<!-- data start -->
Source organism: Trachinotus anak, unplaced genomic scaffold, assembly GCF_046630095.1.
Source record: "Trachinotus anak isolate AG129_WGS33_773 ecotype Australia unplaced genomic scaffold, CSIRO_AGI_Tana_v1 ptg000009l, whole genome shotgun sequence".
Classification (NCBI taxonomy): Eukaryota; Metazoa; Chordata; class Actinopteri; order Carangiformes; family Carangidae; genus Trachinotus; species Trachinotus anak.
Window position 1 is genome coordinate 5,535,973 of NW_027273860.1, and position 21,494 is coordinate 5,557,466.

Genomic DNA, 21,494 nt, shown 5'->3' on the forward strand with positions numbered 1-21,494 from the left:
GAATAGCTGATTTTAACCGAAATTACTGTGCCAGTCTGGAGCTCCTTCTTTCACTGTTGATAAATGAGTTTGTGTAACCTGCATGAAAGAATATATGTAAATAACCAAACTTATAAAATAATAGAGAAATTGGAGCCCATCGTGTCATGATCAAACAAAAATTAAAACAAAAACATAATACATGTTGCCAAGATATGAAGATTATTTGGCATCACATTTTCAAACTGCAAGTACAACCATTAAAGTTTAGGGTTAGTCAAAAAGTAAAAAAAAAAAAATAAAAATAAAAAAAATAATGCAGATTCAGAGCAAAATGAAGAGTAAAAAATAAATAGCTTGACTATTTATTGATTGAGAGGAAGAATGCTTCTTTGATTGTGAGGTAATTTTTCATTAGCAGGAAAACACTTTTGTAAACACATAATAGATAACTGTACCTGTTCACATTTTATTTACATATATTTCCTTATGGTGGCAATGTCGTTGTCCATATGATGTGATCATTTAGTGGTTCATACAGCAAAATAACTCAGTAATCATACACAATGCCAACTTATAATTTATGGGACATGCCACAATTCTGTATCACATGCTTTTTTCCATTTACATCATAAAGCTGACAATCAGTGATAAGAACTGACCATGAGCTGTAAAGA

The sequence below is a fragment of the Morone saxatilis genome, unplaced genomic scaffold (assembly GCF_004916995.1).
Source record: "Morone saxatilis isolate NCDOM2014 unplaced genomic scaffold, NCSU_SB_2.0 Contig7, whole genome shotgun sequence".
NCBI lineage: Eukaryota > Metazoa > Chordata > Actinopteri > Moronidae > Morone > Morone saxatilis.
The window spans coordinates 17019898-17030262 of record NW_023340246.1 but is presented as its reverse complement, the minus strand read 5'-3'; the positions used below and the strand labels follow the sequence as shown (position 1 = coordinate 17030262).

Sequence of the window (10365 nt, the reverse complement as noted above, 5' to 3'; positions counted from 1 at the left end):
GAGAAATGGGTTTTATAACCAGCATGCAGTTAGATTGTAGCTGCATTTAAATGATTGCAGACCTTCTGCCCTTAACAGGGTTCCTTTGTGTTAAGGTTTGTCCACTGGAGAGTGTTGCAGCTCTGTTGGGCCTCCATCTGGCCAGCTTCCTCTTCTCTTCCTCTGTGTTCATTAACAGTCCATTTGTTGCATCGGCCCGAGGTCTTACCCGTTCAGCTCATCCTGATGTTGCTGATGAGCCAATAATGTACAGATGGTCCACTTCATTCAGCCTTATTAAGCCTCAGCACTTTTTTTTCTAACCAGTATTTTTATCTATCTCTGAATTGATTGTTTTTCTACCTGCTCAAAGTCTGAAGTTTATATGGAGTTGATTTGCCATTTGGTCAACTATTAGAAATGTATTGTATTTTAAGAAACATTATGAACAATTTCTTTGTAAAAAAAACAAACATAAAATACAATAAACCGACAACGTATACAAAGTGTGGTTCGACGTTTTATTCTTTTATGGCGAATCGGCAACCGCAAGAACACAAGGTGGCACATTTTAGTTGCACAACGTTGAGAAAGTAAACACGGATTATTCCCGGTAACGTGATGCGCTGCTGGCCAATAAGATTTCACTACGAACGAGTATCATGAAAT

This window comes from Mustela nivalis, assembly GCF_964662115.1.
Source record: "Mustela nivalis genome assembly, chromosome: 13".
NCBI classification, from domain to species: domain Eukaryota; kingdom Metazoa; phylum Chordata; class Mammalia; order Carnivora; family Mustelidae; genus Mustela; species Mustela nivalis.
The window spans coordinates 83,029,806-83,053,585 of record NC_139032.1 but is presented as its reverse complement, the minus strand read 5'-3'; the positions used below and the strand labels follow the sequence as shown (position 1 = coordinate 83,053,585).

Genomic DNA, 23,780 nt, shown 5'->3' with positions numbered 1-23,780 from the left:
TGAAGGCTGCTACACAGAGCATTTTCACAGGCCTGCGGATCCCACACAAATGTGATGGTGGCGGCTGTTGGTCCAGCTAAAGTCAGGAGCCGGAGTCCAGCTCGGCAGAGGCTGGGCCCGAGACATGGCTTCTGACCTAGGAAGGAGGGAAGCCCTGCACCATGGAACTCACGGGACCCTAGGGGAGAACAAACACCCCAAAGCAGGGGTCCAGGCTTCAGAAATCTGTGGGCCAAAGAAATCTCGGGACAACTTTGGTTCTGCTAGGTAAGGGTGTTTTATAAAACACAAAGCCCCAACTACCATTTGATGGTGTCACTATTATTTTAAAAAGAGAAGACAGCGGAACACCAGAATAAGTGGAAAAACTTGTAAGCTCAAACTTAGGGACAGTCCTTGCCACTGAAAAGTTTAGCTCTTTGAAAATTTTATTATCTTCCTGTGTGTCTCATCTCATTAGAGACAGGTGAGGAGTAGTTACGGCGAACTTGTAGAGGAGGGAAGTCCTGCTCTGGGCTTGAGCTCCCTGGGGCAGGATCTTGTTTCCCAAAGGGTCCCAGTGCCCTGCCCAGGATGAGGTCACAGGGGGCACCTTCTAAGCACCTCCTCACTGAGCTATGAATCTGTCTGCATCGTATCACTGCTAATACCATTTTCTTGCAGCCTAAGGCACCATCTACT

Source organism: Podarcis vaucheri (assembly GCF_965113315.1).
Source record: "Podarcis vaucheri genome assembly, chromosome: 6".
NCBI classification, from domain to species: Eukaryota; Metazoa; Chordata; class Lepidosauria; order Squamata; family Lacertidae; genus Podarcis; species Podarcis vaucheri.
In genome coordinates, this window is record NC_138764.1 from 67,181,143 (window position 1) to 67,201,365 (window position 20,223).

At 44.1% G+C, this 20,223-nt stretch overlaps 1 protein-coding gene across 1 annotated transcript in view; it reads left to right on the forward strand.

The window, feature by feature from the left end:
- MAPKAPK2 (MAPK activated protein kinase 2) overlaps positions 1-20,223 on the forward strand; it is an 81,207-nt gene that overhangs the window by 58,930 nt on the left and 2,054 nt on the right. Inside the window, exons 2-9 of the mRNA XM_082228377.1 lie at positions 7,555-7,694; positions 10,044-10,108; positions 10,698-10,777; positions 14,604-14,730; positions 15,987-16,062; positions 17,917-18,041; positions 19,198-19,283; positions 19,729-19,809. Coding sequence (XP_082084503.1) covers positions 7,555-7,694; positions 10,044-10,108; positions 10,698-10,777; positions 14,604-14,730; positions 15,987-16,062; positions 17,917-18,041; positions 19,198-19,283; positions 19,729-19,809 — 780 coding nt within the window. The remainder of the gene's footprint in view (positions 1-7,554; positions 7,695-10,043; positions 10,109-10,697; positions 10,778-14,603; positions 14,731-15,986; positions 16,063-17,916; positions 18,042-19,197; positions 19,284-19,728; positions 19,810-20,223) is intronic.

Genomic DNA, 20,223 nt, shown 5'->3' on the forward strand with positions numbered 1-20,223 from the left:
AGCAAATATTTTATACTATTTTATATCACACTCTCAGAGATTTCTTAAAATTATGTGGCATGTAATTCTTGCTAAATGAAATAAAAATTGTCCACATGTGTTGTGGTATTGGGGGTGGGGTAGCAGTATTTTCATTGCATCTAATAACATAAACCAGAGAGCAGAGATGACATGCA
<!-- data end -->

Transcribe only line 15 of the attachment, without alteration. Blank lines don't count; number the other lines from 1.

NCBI classification, from domain to species: domain Eukaryota; kingdom Metazoa; phylum Chordata; class Mammalia; order Carnivora; family Mustelidae; genus Mustela; species Mustela nivalis.